Women’s suffrage: Top Islington councillors on the fight for equality 100 years on
PUBLISHED: 08:32 06 February 2018 | UPDATED: 17:19 06 February 2018
Housing, hate crime and public health. Just some of the issues that disproportionately affect women.
But what is the council’s role in tackling these inequalities and how does it do it?
Islington’s health and social care chief Cllr Janet Burgess MBE and Cllr Kaya Comer-Schwartz, who looks after community development, told the Gazette about the issues that impact their day-to-day work.
First of all, Cllr Burgess was quick to point out Islington has always been further ahead than most boroughs thanks to “trailblazers” like Margaret Hodge and Catherine West, both council leaders who went on to become MPs.
“Catherine encouraged me to become an executive member,” she said. “It never would have occurred to me I could become one.”
Cllr Burgess admitted the Lib Dems, who were in power from 1999 to 2010, did a lot to elect more women councillors, but said Labour’s selection of more women than men for this year’s election was a result of the hard work being done in the party.
Cllr Comer-Schwartz touched on some of the issues in the borough that had a disproportionate effect on women, from domestic violence services to the town hall’s own breast-feeding policy.
“Housing is a key issue,” she said. “The amount of casework we have about overcrowded families is huge, and that is often single mothers.
“In employment there are issues around childcare and enabling women to work as they wish.
“We’ve also just set our new licensing policy and it includes a section on safety of women on a night out.
“There’s everything, from large to small. Janet and I have worked together on domestic violence policies, and that disproportionately affects women.
“The voluntary sector is primarily staffed or run by women. That can be anything from the education of asylum seekers to providing parenting classes.”
On her own speedy ascent to the executive, Cllr Comer-Schwartz – born to a Zimbabwean father and Jewish mother – said she had made sure she pushed herself to try for posts such as committee chairs.
“It’s about putting yourself forward,” she said. “I think there are issues with confidence in women and that needs changing.
“As a minority ethnic councillor there is an added responsibility to me to be a beacon of how you can do it.
“Only last night I was talking at an event about right-wing extremism. Hate crime, particularly religious hate crime, affects women more.
“A few young Muslim women were in attendance and they wanted to know what it’s like to be a councillor. I take that responsibility seriously. This is a diverse borough.”
Votes for 16-year-olds
Both also agreed with Emily Thornberry’s calls at Prime Ministers’ Questions for 16-year-olds to be given the vote.
“Have you seen our youth council?” enthused Cllr Burgess. “If you’ve been into schools and listened to them speak, their knowledge puts us to shame.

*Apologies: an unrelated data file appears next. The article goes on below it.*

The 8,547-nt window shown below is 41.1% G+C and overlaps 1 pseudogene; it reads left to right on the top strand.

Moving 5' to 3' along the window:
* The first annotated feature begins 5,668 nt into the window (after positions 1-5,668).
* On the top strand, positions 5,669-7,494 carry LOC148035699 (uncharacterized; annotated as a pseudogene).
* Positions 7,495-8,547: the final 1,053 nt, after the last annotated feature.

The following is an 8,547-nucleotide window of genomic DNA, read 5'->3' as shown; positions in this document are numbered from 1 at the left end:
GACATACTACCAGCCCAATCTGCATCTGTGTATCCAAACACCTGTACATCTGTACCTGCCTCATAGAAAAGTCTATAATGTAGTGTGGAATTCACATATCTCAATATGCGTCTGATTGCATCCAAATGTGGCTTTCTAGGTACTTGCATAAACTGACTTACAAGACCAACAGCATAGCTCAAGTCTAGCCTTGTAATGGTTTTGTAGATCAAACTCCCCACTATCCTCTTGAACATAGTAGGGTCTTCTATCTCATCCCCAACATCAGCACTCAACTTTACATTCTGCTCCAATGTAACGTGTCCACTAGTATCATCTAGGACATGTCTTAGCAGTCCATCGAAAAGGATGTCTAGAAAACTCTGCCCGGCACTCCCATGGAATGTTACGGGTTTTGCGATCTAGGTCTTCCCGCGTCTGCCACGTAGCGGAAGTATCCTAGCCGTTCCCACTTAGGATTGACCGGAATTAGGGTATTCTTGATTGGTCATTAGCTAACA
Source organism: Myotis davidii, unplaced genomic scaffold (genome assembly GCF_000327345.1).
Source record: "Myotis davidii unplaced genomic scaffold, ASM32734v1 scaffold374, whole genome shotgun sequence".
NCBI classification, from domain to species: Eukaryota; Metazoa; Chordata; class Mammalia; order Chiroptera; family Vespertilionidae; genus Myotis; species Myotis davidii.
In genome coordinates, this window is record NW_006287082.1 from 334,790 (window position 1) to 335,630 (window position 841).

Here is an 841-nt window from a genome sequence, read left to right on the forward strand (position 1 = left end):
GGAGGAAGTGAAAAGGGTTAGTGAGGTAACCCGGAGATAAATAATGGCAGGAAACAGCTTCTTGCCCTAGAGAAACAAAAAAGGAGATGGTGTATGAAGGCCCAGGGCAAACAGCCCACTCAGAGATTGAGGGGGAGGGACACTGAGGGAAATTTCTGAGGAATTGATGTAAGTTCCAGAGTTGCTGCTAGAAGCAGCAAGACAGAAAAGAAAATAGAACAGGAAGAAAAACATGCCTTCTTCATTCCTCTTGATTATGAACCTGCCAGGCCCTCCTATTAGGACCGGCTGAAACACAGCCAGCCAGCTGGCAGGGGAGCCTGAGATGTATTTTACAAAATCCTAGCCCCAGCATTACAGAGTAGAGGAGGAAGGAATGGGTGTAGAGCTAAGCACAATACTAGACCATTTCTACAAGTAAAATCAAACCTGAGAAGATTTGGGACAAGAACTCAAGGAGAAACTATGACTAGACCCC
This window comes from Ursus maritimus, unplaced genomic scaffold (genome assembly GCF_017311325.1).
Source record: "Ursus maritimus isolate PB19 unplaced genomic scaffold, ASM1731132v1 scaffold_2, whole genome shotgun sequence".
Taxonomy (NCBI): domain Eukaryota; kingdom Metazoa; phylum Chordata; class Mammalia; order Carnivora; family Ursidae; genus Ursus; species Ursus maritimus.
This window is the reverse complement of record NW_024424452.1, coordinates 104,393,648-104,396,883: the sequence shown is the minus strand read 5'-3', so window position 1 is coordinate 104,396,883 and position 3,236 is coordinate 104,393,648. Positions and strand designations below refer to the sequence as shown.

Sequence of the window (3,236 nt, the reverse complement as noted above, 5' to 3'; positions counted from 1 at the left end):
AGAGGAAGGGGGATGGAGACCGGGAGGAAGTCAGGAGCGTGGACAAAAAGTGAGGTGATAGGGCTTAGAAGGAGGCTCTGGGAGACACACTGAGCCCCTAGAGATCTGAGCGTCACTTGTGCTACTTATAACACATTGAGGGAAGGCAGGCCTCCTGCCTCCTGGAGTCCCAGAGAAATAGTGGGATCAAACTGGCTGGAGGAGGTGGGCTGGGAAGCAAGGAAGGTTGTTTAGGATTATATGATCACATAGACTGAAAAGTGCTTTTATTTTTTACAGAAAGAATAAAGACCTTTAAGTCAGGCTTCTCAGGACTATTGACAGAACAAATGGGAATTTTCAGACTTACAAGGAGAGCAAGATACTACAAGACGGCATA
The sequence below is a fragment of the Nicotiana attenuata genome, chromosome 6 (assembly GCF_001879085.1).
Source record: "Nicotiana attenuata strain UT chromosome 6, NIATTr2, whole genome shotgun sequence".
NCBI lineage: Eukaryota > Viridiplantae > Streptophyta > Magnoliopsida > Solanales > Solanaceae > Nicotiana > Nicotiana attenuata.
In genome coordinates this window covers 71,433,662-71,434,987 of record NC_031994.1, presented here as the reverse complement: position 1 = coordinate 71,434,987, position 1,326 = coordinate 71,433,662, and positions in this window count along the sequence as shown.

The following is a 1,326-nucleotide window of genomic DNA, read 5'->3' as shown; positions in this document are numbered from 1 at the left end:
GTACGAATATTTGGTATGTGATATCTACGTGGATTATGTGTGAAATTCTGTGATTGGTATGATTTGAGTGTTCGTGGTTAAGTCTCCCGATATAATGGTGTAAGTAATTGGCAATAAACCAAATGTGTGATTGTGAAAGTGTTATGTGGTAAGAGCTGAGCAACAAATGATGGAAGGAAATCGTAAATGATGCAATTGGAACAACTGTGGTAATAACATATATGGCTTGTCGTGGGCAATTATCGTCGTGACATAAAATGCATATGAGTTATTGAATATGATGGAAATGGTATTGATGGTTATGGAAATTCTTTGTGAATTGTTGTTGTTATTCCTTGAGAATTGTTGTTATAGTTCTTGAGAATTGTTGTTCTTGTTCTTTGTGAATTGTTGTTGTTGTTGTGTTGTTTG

“They might not always vote the way we would like them to but we all change over time. If I had the vote at 16 I would have voted Tory, but I didn’t until I was 21 and by that time I had seen the light.”
Cllr Comer-Schwartz added: “It’s about engaging young people about that situation so they understand they have the power to influence government decisions.
“We’re in danger of ignoring youth issues. Giving them civic responsibility would help us engage on different levels. I am immensley proud of how the majority of young people are really responsible and engaged.
Cllr Burgess said sport and exercise was another area that affected women more than men and referenced the Sobell Leisure Centre’s new trampoline park, brought in partly to encourage teenage girls to exercise more.
She said: “The first day at the Sobell when schools were using it teachers were saying to me: ‘This is absolutely fantastic because it doesn’t look like a sport’.
“Children who may have had issues don’t and can go and have fun. They don’t think of it as a sport so they can enjoy it.
“I think women are less competitive than men, in general. In work they may not put themselves forward for a role. They will do if there’s a vacancy, but they are more nervous about challenging somebody else.
“There’s clearly a long way to go for women. The pay gap for example, it will probably take a century to change that. It’s utterly ludicrous, I can’t comprehend why it’s taken so long.”
Cllr Comer-Schwartz added: “It’s about building on things like the #MeToo campaign and making sure women know their rights and how to combat negative behaviours. It’s about making sure each school has healthy relationship education as a preventative to domestic violence and abuse.
“Having a connected world now has increasingly meant women are put off roles like ours because of the abuse they will get.
“My political heroes are of Janet’s generation – Diane Abbott, Angela Davis.
“Angela Davis never asked: ‘Would it be OK if we had a minimum wage?’. She demanded it.”
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